Music venues, like dive bars and long-standing restaurants, are the heart and soul of a city. And while many of New York’s most beloved clubs have closed (pour one out for CBGB and Paradise Garage), dozens remain. These are the ones you can’t miss.Less
When this storied Midtown theater fell into debt in the late 1970s, then-owner Rockefeller Center considered turning it into a mall or a theme park. New Yorkers weren’t having it. After a series of passionate protests (the Radio City Rockettes danced on the steps of City Hall), it received city landmark status. In the years since, the Art Deco gem has brought culture-shaping artists like Pink Floyd and Lady Gaga to Rock Center. Take a backstage tour for a closer look at history.
A pricey 2017-2019 renovation updated this landmark building with new bathrooms, better acoustics, and a revamped lounge, but many original details, like the Art Deco walls and scalloped balconies, were preserved to honor the hall’s rich history (it has been a Prohibition-era hot spot, Perry Como’s recording studio, and a playground for New Wave bands). The main ballroom has hosted some of music’s biggest names (Madonna, The Rolling Stones) while the smaller rooms welcome fresh, emerging voices.
A sprawling campus on the Upper West Side, this world-class venue is home to the New York Philharmonic, the Metropolitan Opera, and the New York City Ballet. Its state-of-the-art Rose Theater—the world’s first hall specifically designed to capture the warmth and clarity of jazz—sits on rubber isolation pads that mute city noise. In 2022, the orchestra’s David Geffen Hall reopened after a major renovation. Stately trimmings (gold-leafed tiles, “dancing” chandeliers) make it grand as ever.
Widely considered the city’s best midsize concert venue, this Delancey Street institution is one of the few places where fans can see established indie bands, rappers, and DJs right up close. Beloved by music purists, it offers a near-perfect concert experience: a downstairs bar for pre-show drinks, a state-of-the-art sound system, a few precious tables perched on the wraparound mezzanine, and uninterrupted sight lines from almost every angle. Shows often sell out, so grab tickets early.
Even among the world’s most famous musical institutions, Carnegie Hall stands apart. A cultural touchstone synonymous with history and prestige, this palatial Midtown theater—surprisingly unassuming from the outside—is as deeply tied to New York’s identity as Grand Central Terminal. It opened in 1891 with a performance from Tchaikovsky and in the years since has hosted the best in jazz, classical, and world music, as well as era-defining popular musicians like The Beatles and Björk.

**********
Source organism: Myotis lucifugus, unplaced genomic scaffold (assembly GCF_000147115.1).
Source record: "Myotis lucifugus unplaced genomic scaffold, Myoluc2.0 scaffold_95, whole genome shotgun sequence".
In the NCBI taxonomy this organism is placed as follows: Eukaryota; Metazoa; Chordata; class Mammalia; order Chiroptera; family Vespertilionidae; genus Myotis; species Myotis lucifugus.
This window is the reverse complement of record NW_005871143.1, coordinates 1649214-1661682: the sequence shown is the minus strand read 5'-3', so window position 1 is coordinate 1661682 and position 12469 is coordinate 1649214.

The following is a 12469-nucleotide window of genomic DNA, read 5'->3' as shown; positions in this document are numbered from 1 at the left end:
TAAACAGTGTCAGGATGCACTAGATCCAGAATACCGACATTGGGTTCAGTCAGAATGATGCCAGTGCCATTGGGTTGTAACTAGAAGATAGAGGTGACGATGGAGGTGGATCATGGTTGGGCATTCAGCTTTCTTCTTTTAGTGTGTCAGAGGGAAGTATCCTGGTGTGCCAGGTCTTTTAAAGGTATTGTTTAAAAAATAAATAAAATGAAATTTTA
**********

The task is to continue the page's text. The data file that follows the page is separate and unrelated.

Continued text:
It’s impossible to capture this theater’s significance in a single sentence, but Nat “King” Cole biographer Will Friedwald came close: “Just as the theater itself is in the geographical epicenter of Harlem, the Apollo has always been ground zero for every major development in African American vernacular music, from swing bands in the 1930s, to bebop and R&B in the ’40s, gospel and soul in the ’50s and ’60s, followed by funk, reggae, rap, hip-hop, and every sound that has come since.”
After runs as a Polish American community center, a burlesque house, and a dance hall, this Union Square venue came into its own as a live-music destination in the 1970s with gigs by the Ramones and Talking Heads. But once De La Soul played their first show here in 1988, the club opened its arms to hip-hop. In the years since, hundreds of bands, MCs, and DJs—from genre-defying pop stars like Billie Eilish to the tastemaking rapper Earl Sweatshirt—have had their names on the famous marquee.
When The New Yorker’s Adam Gopnik described NYC as an “inverted garden, with all the flowers blooming down in the basements,” he was referring to the Village Vanguard. Down a steep staircase, the darkly lit, wedge-shaped, great-sounding West Village haunt has weathered every storm since the mid-’30s and remains the platinum standard for jazz achievement. Live albums from the Vanguard are a vital subgenre, spanning from Sonny Rollins and John Coltrane to Brad Mehldau and Gerald Clayton.
Few venues defined the ’60s and ’70s like this Greenwich Village gem. A Bleecker Street coffeehouse turned folk music institution, it was an early stop for era-defining artists like Joni Mitchell, Bob Dylan, and James Taylor, and has long billed itself as the city’s oldest rock club. (Thanks to its landmark status, bestowed in 1992, the club’s brick walls and small stage are intact.) Bookings have shifted to bar bands and jam sessions, but the spirit of the Beat Generation lingers in the air.
For many musicians, playing Madison Square Garden is the pinnacle of success. This colossal, circular Midtown arena, which sits directly over Penn Station, doubles as a home base for New York sports teams. You can usually tell the night’s activity based on the crowds that fill the surrounding bars: Tie-dye? Phish. Bell-bottoms and boas? Harry Styles. Jerseys? Rangers. Billy Joel, who has performed here more than 100 times, has fondly called MSG “the center of the universe.” Enough said.